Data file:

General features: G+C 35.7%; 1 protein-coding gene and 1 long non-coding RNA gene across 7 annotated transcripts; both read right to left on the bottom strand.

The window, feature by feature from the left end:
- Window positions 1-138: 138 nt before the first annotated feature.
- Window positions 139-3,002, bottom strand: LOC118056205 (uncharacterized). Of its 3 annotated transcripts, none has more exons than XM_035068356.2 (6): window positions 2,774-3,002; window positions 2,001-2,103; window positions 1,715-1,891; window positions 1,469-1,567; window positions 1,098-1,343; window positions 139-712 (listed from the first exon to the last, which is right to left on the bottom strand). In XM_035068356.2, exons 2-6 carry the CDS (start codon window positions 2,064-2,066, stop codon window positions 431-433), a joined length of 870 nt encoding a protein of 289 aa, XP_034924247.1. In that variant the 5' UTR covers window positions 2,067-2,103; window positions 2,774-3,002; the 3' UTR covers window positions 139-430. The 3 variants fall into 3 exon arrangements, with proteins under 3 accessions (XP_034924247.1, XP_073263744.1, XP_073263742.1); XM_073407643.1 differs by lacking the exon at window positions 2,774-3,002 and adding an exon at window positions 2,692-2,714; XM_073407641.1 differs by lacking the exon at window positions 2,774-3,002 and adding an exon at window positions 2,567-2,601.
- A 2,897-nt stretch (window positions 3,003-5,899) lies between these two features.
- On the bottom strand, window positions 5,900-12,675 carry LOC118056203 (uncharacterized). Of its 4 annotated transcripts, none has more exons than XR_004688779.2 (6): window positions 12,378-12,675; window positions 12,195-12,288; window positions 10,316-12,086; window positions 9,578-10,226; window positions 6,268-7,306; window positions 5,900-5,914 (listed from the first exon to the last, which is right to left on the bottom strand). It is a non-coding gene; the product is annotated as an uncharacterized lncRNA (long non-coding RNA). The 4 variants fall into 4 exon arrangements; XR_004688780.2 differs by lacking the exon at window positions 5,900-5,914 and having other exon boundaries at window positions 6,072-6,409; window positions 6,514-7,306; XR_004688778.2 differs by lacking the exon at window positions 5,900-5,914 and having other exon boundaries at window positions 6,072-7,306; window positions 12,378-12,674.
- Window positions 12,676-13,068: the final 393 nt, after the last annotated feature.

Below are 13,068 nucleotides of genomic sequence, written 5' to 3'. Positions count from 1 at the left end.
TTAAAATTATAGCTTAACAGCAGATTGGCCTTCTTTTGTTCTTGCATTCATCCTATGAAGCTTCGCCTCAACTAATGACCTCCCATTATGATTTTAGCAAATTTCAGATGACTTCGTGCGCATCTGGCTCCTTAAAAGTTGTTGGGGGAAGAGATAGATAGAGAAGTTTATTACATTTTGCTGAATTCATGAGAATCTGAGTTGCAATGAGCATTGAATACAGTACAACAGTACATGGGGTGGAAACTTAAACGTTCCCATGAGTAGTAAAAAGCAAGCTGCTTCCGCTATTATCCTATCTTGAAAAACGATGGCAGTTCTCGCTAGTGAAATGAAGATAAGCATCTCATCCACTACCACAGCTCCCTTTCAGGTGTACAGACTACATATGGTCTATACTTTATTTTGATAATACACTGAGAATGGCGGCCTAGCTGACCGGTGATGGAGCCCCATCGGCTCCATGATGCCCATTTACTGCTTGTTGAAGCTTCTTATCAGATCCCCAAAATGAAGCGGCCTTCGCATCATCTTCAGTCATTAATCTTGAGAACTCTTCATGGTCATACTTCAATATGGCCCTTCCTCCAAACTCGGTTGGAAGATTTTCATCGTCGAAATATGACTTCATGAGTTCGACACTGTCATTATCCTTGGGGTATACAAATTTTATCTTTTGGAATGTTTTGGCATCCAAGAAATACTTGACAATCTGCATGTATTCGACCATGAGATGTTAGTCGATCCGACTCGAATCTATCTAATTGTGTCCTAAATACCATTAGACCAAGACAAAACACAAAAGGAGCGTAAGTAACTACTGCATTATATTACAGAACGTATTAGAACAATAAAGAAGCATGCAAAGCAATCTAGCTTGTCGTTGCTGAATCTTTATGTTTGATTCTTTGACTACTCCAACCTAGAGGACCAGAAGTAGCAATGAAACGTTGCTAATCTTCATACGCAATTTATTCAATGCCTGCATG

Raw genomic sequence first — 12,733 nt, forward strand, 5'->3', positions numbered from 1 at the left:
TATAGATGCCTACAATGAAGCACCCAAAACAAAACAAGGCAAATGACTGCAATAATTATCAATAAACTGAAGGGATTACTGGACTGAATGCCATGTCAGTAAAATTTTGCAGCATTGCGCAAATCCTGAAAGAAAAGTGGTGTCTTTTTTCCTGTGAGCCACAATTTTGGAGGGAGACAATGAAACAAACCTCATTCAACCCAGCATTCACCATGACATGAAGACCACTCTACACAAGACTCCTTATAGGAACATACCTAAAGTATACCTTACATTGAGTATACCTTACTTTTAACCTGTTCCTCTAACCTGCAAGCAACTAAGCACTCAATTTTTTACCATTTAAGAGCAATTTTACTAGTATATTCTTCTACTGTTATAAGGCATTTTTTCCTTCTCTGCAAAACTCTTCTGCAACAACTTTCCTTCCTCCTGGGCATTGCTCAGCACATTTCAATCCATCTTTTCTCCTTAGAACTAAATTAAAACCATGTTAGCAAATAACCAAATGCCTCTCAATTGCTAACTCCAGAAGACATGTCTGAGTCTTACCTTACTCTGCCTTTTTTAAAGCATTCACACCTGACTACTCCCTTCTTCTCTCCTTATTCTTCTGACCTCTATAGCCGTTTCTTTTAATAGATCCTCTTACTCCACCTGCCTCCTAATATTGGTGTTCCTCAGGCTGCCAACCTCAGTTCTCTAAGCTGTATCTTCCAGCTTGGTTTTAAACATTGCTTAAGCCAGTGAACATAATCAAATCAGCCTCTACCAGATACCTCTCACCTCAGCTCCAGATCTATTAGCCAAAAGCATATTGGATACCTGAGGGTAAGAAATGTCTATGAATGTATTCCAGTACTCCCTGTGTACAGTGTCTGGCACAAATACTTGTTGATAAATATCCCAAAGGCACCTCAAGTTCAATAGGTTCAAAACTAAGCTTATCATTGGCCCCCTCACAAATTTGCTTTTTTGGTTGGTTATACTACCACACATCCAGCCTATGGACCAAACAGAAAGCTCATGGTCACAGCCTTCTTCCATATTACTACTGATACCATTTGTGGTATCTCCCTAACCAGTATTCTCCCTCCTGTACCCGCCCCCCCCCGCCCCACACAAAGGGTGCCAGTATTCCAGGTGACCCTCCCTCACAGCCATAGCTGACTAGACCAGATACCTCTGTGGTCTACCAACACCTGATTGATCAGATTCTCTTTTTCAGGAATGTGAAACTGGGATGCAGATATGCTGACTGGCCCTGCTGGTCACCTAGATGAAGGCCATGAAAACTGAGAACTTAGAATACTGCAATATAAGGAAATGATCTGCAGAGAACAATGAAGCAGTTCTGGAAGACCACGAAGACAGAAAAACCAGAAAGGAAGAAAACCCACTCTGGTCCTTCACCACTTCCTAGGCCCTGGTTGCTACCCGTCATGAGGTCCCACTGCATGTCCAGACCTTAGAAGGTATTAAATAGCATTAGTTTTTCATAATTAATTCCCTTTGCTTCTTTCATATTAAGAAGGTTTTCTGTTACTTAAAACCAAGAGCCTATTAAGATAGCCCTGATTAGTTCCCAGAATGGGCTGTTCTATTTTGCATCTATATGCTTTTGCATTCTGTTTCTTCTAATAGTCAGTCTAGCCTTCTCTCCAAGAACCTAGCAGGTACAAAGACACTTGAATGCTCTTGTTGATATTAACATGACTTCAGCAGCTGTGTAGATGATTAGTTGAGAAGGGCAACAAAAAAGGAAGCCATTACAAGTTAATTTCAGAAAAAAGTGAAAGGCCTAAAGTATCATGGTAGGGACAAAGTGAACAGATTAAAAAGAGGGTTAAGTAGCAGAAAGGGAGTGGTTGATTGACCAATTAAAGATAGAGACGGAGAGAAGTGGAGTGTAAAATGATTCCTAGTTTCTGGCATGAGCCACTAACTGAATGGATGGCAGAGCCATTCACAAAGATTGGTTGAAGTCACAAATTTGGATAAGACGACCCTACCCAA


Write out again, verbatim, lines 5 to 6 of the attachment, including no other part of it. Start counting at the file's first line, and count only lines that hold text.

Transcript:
- A 2,897-nt stretch (window positions 3,003-5,899) lies between these two features.
- On the bottom strand, window positions 5,900-12,675 carry LOC118056203 (uncharacterized). Of its 4 annotated transcripts, none has more exons than XR_004688779.2 (6): window positions 12,378-12,675; window positions 12,195-12,288; window positions 10,316-12,086; window positions 9,578-10,226; window positions 6,268-7,306; window positions 5,900-5,914 (listed from the first exon to the last, which is right to left on the bottom strand). It is a non-coding gene; the product is annotated as an uncharacterized lncRNA (long non-coding RNA). The 4 variants fall into 4 exon arrangements; XR_004688780.2 differs by lacking the exon at window positions 5,900-5,914 and having other exon boundaries at window positions 6,072-6,409; window positions 6,514-7,306; XR_004688778.2 differs by lacking the exon at window positions 5,900-5,914 and having other exon boundaries at window positions 6,072-7,306; window positions 12,378-12,674.